In an article on nathanneil.com there are some valid points about how the system works should any circumstances change. The first being what happens if the organisation wishes to leave the Office 365 service for something else. How will users be able to keep their data, emails and even retrtact any domain name they have linked to the service.
Another potential problem that could occur is when an employee leaves. What happens to their account (emails & data)? The article suggests that the organisation would be required to continue paying the subscription for this employee to keep the data secure and available.
A third point to note is that Microsoft say Office 365 can encrypt your emails, which is essential if you are in the medical or legal fields, but it will only work if you buy extra equipment and have an IT professional that is trained and experienced in connecting the rights management system to Office 365.
A fourth point to note is that although Microsoft offers a 99.9% uptime, this is only scheduled uptime. This means that Microsoft could give advance warning of any scheduled downtime. This time would not be included in the guarantee. The message here is that the organisation would not have any control over any downtime, and this ultimately could cause disruption to its staff and or students. I posted a question about this to the Office 365 community, here is the link: http://community.office365.com/en-us/f/148/p/5707/22878.aspx#22878.
There is a great feature made possible using SharePoint called co-authoring. Co-authoring will allow a team of people working together to work on a document simultaneously. Each user can see who is currently editing and which part of the document they are working on in real time. This feature will save the headache of emailing back and forth a document and attempting to draw together the most recent information.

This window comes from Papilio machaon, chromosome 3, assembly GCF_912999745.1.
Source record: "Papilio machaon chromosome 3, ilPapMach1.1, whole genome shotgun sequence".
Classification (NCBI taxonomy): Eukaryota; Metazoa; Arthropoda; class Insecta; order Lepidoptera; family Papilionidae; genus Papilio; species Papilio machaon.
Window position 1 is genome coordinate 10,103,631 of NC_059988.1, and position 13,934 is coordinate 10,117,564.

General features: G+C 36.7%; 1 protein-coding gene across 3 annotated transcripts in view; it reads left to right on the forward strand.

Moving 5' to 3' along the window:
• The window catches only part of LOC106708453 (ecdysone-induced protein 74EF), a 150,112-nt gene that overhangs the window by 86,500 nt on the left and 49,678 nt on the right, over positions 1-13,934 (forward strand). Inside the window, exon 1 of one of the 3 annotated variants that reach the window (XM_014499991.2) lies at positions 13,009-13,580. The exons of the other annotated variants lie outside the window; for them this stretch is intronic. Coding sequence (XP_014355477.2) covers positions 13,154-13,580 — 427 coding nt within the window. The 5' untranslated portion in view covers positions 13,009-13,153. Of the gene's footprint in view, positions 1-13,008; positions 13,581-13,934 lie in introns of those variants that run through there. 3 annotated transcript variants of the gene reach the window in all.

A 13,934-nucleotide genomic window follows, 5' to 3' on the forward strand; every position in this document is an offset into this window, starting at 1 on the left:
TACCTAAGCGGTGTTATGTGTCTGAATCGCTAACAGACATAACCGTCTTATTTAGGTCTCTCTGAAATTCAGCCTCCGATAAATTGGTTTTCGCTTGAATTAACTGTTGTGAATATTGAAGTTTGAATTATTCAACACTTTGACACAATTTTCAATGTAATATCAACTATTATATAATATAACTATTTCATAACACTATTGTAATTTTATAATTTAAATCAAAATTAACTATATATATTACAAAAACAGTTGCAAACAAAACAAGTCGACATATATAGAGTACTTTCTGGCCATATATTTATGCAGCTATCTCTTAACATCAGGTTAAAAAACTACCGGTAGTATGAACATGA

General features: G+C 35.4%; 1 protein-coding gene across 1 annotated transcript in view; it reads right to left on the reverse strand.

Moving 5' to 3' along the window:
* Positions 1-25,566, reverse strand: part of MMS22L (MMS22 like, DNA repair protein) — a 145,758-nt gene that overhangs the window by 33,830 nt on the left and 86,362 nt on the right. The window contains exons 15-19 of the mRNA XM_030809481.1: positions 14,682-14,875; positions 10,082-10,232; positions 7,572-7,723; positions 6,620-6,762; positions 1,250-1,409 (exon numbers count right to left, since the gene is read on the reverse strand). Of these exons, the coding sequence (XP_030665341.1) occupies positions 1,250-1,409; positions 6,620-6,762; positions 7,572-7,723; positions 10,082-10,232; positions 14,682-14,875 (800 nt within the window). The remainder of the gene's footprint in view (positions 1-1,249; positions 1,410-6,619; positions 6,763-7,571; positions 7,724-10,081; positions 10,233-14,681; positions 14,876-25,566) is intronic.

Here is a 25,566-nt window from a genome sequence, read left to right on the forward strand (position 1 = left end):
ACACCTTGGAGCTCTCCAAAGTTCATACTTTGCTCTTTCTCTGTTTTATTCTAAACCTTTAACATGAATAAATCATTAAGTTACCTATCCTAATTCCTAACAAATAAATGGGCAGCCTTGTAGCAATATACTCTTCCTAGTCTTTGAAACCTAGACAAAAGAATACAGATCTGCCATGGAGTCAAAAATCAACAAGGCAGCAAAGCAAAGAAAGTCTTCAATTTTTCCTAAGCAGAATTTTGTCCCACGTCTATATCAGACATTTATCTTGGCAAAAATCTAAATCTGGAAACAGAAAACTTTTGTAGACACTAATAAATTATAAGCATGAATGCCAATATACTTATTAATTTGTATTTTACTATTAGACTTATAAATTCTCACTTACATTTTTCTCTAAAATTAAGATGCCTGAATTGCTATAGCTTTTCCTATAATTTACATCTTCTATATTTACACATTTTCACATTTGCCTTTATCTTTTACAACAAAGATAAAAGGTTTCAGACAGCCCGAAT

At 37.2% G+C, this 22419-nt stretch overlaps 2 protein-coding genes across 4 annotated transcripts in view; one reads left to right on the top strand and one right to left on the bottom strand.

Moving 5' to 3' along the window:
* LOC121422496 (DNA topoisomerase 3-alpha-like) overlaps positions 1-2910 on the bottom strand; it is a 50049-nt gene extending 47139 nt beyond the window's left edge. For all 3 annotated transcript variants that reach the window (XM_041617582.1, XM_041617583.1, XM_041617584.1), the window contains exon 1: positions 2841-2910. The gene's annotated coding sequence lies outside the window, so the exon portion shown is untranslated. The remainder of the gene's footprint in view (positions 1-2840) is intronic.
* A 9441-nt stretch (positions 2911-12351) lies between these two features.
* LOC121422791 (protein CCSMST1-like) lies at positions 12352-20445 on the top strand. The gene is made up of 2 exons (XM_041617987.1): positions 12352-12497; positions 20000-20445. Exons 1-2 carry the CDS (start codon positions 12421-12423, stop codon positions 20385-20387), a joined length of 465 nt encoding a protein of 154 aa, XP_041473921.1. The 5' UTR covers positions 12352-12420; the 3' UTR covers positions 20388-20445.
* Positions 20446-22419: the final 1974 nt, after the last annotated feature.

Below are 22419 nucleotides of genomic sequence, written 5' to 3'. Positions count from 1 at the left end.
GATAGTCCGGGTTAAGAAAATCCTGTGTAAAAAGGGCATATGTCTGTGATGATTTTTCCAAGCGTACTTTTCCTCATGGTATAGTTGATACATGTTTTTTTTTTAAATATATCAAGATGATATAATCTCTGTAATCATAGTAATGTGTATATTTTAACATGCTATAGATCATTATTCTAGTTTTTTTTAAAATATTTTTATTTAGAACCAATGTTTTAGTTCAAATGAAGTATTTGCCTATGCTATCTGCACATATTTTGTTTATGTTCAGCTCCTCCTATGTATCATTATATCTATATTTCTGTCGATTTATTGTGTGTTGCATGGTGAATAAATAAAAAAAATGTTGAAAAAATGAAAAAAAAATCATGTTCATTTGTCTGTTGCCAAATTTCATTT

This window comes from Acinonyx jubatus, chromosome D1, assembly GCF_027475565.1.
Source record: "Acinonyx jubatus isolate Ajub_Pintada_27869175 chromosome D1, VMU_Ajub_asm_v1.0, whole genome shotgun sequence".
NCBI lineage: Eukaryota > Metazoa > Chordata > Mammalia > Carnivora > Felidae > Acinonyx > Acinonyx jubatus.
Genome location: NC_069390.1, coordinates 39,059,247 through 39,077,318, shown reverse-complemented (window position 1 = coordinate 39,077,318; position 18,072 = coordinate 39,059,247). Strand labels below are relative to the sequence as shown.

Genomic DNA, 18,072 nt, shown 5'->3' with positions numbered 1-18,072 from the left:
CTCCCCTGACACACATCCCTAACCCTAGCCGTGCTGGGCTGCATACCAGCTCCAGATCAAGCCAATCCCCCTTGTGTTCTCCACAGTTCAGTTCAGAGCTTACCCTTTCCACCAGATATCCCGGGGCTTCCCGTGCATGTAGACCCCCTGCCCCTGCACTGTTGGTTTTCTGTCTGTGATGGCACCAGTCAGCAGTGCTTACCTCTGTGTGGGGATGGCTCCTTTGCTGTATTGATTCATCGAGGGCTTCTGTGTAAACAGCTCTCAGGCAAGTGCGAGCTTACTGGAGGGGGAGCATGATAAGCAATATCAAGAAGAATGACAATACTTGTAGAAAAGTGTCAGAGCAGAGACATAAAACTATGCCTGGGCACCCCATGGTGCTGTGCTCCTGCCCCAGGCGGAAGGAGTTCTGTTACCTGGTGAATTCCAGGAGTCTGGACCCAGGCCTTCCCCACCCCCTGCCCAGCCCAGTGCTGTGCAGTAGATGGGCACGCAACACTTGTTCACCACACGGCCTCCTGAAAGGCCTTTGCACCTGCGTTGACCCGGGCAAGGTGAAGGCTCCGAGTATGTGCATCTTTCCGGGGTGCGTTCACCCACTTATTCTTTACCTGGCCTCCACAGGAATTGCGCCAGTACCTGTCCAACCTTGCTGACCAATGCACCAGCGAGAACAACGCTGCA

With SharePoint Online it’s easy to share and manage documents with colleagues. Once you have a Team Site you can add users and set their permissions. Now the Team Site members will be able to share documents, images, lists, blogs and much more, with both internal and external organisations, which are password protected. You will also be able to manage meetings and track key project milestones and schedules using the shared calendars. You can even save documents directly from one Microsoft’s Applications to SharePoint Online.
Lync Online is an Instant Messaging client for the working environment. It enables staff to instantly see if their colleagues are available (from many of the Office 365 Applications) and start an instant conversation, so that decisions can be made much quicker than by email for example. Once a decision has been made this could be acknowledged with a confirmation email.
Microsoft is holding an invitation only press event on Tuesday 28th June at 4:00 p.m . BST (10:00 a.m. EDT) to officially launch its cloud hosted productivity suite. Office 365 is still currently being fine tuned and is still in beta today.
Office 365 consists of cloud hosted versions of Exchange Online, SharePoint Online and Lync Online. Customers who wish to can also opt to have Office Professional Plus which is locally installed on a PC and has a paid monthly subscription. The service will compete with a few similar services including Google Apps.